A study by Opodo polled 10,000 customers across the UK, Europe and the USA, with only nine per cent of Brits wanting to journey alone, compared to 24 per cent for residents of the United States.
And of the nine per cent, nearly one third (32 per cent) of these chose to go solo to allow the absolute freedom of movement whilst for 31 per cent, they chose to go solo only if their friends and family couldn't come along. Just over a quarter (26 per cent) of Brits would travel solo as an experiment whilst 25 per cent think it is a good way to meet new people.
Across the world, the study revealed that one of the top motivations for travelling on your own is going on a the quest for culture at 38 per cent, whilst for Brits, solo travel was most popular when it came to going to a beach or a relaxing trip (32 per cent). A total of 31 per cent of those surveyed would go solos for volunteering trips whilst only six per cent would go solo to do an adventure or sport holiday.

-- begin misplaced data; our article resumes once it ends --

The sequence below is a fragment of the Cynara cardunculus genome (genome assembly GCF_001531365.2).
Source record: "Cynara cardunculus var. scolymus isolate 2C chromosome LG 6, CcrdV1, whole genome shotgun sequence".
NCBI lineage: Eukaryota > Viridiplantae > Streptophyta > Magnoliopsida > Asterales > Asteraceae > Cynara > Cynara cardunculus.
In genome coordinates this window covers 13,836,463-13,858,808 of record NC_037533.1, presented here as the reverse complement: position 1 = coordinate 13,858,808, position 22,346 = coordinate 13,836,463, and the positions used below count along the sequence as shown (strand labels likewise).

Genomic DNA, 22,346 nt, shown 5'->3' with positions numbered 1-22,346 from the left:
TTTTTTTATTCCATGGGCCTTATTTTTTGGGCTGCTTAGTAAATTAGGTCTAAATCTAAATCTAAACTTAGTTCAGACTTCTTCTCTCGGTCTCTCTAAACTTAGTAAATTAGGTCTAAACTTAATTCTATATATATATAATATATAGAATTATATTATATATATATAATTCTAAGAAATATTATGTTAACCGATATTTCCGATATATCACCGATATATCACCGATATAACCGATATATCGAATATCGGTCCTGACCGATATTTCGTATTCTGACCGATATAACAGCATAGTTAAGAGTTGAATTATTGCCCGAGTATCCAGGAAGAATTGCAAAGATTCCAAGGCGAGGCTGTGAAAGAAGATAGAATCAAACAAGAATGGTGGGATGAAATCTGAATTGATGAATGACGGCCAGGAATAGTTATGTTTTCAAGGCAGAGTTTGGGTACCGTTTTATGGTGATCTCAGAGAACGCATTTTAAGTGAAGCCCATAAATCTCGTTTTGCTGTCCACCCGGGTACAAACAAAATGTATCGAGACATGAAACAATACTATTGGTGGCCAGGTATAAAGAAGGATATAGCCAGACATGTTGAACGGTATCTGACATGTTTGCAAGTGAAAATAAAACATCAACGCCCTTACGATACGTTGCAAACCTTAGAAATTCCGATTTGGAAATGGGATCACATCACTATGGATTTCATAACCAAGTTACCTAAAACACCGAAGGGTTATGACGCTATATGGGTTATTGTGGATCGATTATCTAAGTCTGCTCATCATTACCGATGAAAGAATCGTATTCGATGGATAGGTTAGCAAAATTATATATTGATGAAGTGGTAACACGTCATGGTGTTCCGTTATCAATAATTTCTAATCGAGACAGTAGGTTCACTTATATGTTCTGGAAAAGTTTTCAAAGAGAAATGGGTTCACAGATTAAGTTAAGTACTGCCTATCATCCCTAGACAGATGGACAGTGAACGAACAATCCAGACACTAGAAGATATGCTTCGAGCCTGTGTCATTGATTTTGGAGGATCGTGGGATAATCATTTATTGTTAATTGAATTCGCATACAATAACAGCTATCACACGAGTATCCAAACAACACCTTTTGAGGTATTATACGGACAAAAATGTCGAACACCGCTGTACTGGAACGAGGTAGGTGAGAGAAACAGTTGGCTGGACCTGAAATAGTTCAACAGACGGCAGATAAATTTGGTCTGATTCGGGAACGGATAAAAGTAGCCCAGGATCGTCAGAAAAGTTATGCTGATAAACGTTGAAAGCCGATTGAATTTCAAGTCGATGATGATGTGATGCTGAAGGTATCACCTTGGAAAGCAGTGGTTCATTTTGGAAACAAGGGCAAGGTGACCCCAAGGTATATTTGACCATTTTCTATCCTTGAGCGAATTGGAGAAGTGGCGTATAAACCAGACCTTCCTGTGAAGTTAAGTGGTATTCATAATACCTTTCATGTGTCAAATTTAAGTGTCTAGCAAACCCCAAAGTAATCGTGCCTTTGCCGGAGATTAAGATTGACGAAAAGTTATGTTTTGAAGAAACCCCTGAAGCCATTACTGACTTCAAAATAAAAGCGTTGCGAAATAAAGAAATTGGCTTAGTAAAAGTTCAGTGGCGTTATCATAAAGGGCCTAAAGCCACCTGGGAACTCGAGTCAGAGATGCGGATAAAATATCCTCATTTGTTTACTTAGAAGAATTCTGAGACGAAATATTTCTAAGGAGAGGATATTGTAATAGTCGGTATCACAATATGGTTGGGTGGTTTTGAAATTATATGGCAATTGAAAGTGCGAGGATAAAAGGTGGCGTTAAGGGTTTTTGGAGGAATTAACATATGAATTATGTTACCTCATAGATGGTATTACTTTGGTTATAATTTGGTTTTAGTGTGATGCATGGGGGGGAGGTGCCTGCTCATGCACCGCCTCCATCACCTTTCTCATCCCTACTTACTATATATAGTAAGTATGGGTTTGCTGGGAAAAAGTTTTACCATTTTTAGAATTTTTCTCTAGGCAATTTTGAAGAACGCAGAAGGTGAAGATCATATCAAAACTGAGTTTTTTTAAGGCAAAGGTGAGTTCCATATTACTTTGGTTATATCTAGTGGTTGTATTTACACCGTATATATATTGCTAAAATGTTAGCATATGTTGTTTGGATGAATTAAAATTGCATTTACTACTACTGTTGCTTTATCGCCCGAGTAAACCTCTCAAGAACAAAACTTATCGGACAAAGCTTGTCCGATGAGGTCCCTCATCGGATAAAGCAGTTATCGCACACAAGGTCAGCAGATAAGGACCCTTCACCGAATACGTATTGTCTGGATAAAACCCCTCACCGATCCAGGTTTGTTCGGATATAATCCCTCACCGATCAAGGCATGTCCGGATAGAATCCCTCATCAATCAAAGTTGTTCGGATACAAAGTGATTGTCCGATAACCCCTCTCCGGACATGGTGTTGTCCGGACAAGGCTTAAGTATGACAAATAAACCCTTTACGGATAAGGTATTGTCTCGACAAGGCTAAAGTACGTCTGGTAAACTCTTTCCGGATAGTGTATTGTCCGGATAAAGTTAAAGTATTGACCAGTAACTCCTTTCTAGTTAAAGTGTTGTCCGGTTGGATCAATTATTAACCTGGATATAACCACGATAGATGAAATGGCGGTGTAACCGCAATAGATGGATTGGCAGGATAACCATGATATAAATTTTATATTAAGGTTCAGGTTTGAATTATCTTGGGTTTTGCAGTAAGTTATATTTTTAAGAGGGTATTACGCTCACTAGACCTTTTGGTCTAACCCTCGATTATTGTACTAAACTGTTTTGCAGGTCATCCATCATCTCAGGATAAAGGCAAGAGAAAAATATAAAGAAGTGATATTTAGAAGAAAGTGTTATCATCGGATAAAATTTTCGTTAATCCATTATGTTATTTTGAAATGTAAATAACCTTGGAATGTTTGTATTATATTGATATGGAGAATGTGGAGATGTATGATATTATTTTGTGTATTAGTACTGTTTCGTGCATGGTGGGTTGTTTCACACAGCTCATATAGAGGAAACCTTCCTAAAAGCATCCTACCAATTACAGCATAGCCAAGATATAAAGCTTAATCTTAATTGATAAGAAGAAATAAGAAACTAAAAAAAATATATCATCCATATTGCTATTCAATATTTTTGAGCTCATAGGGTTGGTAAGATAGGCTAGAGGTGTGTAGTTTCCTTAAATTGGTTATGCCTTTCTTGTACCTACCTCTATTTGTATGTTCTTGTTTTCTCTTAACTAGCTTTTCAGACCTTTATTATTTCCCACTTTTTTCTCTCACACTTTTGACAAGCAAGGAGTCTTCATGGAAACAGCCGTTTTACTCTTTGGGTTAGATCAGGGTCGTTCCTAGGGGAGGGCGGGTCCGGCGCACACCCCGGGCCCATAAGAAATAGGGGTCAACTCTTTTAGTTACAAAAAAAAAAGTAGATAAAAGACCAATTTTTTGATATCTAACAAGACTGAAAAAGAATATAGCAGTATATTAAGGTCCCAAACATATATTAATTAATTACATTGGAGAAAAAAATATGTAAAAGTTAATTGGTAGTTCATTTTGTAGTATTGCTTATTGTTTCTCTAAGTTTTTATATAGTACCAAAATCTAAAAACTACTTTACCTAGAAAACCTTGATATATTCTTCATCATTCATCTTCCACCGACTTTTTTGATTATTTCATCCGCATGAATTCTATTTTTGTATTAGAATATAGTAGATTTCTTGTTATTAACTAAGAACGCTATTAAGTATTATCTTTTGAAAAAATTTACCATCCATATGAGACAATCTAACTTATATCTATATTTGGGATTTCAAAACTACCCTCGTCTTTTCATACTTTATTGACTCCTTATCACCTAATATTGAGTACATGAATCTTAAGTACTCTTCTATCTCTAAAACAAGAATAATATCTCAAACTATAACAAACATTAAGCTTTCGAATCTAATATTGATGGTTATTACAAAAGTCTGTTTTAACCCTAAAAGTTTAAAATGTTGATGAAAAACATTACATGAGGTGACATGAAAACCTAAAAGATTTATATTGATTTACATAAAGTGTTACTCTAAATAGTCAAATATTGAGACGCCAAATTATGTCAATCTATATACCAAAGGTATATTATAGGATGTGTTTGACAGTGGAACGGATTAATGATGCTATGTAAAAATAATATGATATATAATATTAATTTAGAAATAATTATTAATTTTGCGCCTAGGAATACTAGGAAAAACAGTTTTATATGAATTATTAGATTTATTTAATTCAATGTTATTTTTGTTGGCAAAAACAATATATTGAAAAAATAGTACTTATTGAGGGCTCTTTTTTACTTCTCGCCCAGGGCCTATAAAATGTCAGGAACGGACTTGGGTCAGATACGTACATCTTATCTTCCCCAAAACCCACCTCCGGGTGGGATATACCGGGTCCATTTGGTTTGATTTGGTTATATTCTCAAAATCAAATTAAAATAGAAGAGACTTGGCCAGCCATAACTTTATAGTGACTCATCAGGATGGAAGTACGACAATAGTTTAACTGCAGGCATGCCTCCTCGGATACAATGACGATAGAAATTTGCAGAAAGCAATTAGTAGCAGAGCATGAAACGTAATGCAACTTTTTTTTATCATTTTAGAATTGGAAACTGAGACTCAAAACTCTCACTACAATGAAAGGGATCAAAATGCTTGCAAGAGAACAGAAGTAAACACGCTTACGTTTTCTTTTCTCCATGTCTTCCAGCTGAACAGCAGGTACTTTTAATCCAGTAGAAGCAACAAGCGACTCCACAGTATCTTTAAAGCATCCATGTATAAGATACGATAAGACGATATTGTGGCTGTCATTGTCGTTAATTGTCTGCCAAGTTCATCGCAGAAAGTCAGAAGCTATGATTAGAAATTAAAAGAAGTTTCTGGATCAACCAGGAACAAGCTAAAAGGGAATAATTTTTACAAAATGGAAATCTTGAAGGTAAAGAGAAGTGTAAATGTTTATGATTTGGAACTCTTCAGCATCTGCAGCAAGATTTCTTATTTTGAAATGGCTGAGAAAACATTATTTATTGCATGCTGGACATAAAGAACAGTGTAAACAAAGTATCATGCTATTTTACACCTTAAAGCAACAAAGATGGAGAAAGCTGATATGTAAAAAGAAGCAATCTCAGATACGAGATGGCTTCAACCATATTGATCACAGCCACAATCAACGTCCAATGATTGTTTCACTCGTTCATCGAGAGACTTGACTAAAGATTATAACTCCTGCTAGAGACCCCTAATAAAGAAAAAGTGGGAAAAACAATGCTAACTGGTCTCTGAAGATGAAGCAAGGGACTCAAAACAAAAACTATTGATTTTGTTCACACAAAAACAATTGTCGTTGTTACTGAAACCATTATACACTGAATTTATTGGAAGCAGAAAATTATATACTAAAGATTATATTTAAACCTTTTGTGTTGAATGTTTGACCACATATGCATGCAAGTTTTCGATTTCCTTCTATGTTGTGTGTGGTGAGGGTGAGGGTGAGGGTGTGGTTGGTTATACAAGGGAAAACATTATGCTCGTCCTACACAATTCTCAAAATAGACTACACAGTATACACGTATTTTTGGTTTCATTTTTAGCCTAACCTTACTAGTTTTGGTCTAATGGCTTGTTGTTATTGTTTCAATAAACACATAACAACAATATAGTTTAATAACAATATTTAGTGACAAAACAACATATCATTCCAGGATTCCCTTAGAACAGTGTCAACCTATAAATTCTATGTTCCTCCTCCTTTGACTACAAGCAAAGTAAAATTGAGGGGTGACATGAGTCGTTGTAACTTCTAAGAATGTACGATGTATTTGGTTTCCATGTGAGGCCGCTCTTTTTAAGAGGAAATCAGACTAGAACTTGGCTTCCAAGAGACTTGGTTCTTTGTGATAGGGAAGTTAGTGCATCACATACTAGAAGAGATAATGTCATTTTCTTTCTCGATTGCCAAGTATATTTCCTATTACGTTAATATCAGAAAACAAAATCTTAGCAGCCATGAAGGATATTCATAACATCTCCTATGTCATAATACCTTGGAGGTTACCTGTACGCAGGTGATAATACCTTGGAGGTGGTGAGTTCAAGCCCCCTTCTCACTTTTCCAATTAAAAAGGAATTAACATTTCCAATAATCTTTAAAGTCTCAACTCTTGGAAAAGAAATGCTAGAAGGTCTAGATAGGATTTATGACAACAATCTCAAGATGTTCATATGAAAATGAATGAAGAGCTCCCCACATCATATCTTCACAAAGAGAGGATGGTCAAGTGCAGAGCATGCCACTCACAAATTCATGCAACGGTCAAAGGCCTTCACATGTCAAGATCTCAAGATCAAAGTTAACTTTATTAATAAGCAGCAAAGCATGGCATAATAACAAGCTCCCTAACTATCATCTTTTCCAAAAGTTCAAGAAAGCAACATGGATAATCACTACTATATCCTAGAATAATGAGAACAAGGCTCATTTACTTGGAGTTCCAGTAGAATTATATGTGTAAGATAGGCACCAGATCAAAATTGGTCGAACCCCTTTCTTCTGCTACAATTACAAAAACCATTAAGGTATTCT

When it comes to the gender divide, 14 per cent of males would travel alone, compared to just 6 per cent of women.